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Playwright Katori Hall’s latest, “The Hot Wing King,” centers on a group of black gay men — a community so rarely depicted onstage in the theater that she can’t think of another example.

Listen to this week’s “Stagecraft” podcast below:

Which means there’s real power just to see them represented. “Because there aren’t a ton of images of black gay people period, whether it’s film or TV [or onstage]. … It’s almost like a quiet revolution to just see these men gather and be their beautiful, loud selves,” Hall said on the latest episode of “Stagecraft,” Variety‘s theater podcast.

The cast of ‘The Hot Wing King’
Courtesy of Diane Zhao

Inspired in part by Hall’s brother and his relationship with his partner, “Hot Wing King” revolves around the preparations for an annual hot wing competition in Memphis, and the wrench that’s thrown into the works when one of the protagonist’s nephews shows up unexpectedly. Hall said the most important thing, for her, was “that it not really be about them being gay,” she said. “That it be about them being human; that it be about them loving each other; that it be about them supporting each other. I think coming out stories are cool — I love them and I think we should keep having them — but I kind of wanted to shift the expectation of a story about black gay men.”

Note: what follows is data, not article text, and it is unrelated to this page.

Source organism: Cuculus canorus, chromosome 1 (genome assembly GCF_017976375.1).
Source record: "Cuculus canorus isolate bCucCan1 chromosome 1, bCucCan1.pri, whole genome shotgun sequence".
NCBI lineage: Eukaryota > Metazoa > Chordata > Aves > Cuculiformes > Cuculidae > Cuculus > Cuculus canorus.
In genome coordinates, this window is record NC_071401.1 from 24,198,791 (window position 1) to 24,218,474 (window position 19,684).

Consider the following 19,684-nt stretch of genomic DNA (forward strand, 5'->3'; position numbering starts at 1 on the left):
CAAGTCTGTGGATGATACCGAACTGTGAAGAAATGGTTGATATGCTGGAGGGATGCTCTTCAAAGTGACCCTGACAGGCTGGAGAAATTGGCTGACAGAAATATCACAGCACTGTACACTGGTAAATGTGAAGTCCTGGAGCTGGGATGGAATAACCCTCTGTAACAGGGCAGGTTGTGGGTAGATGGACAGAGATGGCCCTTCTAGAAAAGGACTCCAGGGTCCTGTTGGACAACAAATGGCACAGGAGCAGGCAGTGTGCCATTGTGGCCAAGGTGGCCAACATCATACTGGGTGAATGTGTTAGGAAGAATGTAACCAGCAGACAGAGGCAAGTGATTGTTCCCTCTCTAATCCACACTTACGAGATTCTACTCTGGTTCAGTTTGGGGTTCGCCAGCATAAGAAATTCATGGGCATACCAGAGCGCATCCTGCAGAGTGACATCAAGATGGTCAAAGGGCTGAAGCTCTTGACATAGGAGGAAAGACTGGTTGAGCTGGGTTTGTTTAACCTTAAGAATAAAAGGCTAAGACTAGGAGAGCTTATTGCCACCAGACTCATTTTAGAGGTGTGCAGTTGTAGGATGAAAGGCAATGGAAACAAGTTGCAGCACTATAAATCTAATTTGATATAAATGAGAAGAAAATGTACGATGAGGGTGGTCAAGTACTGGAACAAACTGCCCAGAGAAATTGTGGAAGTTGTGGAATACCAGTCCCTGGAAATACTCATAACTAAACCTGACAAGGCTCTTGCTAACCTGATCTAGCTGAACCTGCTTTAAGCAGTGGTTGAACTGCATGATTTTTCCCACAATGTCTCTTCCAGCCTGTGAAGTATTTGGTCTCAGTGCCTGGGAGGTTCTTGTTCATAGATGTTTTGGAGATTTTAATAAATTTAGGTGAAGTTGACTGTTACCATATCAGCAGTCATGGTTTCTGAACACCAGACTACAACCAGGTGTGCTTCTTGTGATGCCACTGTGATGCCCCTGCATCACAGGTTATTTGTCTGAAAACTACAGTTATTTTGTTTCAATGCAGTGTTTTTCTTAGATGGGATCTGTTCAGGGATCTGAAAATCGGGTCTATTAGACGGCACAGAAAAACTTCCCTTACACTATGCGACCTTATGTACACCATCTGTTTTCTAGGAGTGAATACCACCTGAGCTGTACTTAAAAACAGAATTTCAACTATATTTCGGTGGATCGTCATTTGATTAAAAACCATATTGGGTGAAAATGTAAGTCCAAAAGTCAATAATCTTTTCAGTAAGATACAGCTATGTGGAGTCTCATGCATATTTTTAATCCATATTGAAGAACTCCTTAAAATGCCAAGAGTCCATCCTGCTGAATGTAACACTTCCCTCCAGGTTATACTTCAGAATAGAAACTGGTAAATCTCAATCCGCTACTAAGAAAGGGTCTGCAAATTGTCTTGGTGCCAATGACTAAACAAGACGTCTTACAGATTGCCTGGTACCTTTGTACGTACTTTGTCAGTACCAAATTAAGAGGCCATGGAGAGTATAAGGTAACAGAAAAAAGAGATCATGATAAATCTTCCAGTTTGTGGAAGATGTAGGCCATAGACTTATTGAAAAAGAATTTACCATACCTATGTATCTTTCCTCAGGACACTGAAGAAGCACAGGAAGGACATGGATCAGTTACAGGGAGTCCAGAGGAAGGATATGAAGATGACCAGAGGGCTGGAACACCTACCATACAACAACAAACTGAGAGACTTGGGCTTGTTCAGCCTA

In addition to “Hot Wing King,” now having its world premiere at Off Broadway’s Signature Theatre, Hall also wrote the book to the Tina Turner bio-musical, “Tina,” currently on Broadway. On “Stagecraft,” the playwright explains how the roots she shares with the superstar — they’re both from the same area of Tennessee — proved so important to Hall’s work on the show.

She also talked about why it was important to both her and to Turner to show the lows of Turner’s life as well as the rock-star highs. “I think there’s something to the theater being a place where stories need to be witnessed,” Hall said. “To be in the room with violence, and to be in the room with hardship, and to be in the room with blood — I think it makes you understand that depth and that pain, to be in that abyss with her, when you are in the room with it. There’s something to watching it on a screen and being able to turn it off, but when you are locked in that space and you are breathing and hearing the cries of a child that’s being beaten, it is transformative. It makes you truly, truly understand just how disempowering violence is.”

New episodes of “Stagecraft” are available every Tuesday. Download and subscribe to Stagecraft on Apple PodcastsSpotifyStitcher and anywhere that finer podcasts are dispensed. Find past episodes here and on Apple Podcasts.